Monday, September 14, 2009

(500) Days of Summer

My wife and I went to see (500) Days of Summer the other day. It's a romantic comedy about the up-and- down relationship between two 20-somethings named Tom (played by Joseph Gordon-Levitt) and Summer (Zooey Deschanel).

Some things I liked about the movie:
  • The development of Tom and Summer's relationship was done in a really creative way.
  • The acting was good.
  • There were some pretty funny scenes.
  • You learn the value of friendship, love, and honesty.
  • OK, Zooey is really pretty.

But here's what I didn't like: Tom and Summer toy with each other's emotions and sexuality outside of marriage, choosing convenience and pleasure over commitment. And while all the damage is neatly cleaned up and packaged with a nice bow on it at the end of the movie, thousands of people in counseling rooms today can attest to the damage that such playing-around with intimacy leaves behind.

Instead of loving herself enough to have boundaries, Summer teases Tom again and again with a "maybe I will, maybe I won't" attitude that (understandably) drives Tom crazy. Tom, on the other hand, fails to play the man and call Summer to commitment and integrity.

It makes me sad that Tom and Summer are typical of many couples who unveil their deepest hearts to each other, wanting to experience the benefits and delights of marriage, but are so afraid of commitment that they refuse to go to the altar to be held accountable by each other, their friends, their relatives, and God.

I know. Many people say they don't want to get married until they're sure they've met the "right" person. So when a guy and girl meet and start getting close, they often move in together and try it out for a while. After all, doesn't it make sense to take a test drive before you buy a car? According to a recent study by the University of Denver, 70% of couples are living together before marriage these days.

The problem is that even when you buy a car, you don't know all there is to know about that car regardless of how many test drives you take. There's always the risk - in fact, the certainty - that some problem is hiding under the hood, waiting to disappoint you some months or years down the road. That's life. Nobody's not a lemon. Marriage by definition is the union of two incompatible people who decide to work at getting compatible. My wife and I discovered long ago that that's a lifelong process. Nearly every day we discover things about each other that we like and other things we don't like. Love is a decision to stay faithful to our marriage vows in spite of the things we don't like. That's part of the adventure, as well as the chaos. You'll never meet "Mr. Right" or "Ms. Right," if by that you mean someone who doesn't have some serious flaws.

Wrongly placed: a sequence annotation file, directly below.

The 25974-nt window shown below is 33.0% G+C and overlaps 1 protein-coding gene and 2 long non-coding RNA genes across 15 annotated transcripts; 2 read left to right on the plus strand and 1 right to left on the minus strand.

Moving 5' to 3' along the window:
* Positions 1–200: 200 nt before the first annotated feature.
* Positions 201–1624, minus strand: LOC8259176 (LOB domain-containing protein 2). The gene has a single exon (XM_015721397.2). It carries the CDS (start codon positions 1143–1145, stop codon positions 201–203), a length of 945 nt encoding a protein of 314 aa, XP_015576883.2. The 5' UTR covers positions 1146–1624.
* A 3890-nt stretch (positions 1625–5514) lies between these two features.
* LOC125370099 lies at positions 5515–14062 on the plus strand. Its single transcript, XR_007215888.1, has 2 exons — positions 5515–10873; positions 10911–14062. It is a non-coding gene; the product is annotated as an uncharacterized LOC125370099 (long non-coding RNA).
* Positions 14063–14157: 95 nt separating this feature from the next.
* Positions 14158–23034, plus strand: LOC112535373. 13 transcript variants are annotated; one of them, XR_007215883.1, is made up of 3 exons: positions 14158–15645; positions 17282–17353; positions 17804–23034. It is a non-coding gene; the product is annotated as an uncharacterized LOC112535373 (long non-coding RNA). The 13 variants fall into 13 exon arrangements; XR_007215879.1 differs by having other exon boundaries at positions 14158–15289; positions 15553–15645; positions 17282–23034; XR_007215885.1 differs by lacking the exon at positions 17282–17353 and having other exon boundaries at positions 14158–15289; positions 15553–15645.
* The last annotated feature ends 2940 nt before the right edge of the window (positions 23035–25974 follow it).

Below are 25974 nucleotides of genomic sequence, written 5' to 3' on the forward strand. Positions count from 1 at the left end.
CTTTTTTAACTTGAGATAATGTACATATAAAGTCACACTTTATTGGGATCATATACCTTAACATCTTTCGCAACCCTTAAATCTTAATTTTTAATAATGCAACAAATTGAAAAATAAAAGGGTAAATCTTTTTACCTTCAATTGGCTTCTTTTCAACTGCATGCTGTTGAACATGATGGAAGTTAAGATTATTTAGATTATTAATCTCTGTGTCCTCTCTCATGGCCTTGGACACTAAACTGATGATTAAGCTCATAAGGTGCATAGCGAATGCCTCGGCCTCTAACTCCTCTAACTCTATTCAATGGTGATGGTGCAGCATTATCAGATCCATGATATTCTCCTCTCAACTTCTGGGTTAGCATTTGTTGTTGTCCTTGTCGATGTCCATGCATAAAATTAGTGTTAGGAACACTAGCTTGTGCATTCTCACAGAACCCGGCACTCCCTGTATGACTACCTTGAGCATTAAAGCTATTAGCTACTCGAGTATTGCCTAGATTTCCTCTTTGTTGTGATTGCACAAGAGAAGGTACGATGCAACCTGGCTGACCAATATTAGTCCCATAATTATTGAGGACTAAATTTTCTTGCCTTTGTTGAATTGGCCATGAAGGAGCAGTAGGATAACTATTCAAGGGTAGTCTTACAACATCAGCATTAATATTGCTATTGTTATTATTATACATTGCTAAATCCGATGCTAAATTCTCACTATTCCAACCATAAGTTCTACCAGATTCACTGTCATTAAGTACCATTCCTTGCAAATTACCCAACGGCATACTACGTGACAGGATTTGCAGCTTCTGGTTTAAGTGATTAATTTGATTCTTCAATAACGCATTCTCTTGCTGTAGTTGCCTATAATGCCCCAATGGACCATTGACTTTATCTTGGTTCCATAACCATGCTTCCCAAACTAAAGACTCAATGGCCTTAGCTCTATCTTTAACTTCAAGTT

Interestingly, the University of Denver study referred to above found that
"...couples who live together before they are engaged have a higher chance of getting divorced than those who wait until they are married to live together, or at least wait until they are engaged. In addition, couples who lived together before engagement and then married reported a lower level of satisfaction in their marriages."
That shouldn't surprise us. God's directions really work. So if you're single (and if you don't want to stay that way), find someone you're reasonably sure you'd like to spend the rest of your life with. Hold that person and yourself accountable to sexual purity while you date and get to know each other better. Then get married. Don't keep putting it off; in the Bible's down-to-earth language, "it is better to marry than to burn with passion" (1 Corinthians 7:9).


Matthaeus Flexibilis said...

Thanks for this, Mike. Here's an interesting article on a related theme: "The Evolution of Divorce".

Mike said...

That is a fascinating article. I especially like the discussion about the "soul-mate" model of marriage that is very prevalent among Christians. The idea that God has chosen only one person in the universe for you to marry, and your job is to find that one ideal person, contributes I think to much of the disillusionment that hits people when they find out how much work it takes to build a healthy marriage. Of course we know that God foreordains whatsoever comes to pass. But from the perspective of earth, there are conceivably many people out there with whom I could forge a happy marriage. A happy marriage doesn't just happen because we find the "right" person; it happens because of much prayer, much grace, much work, and much humility.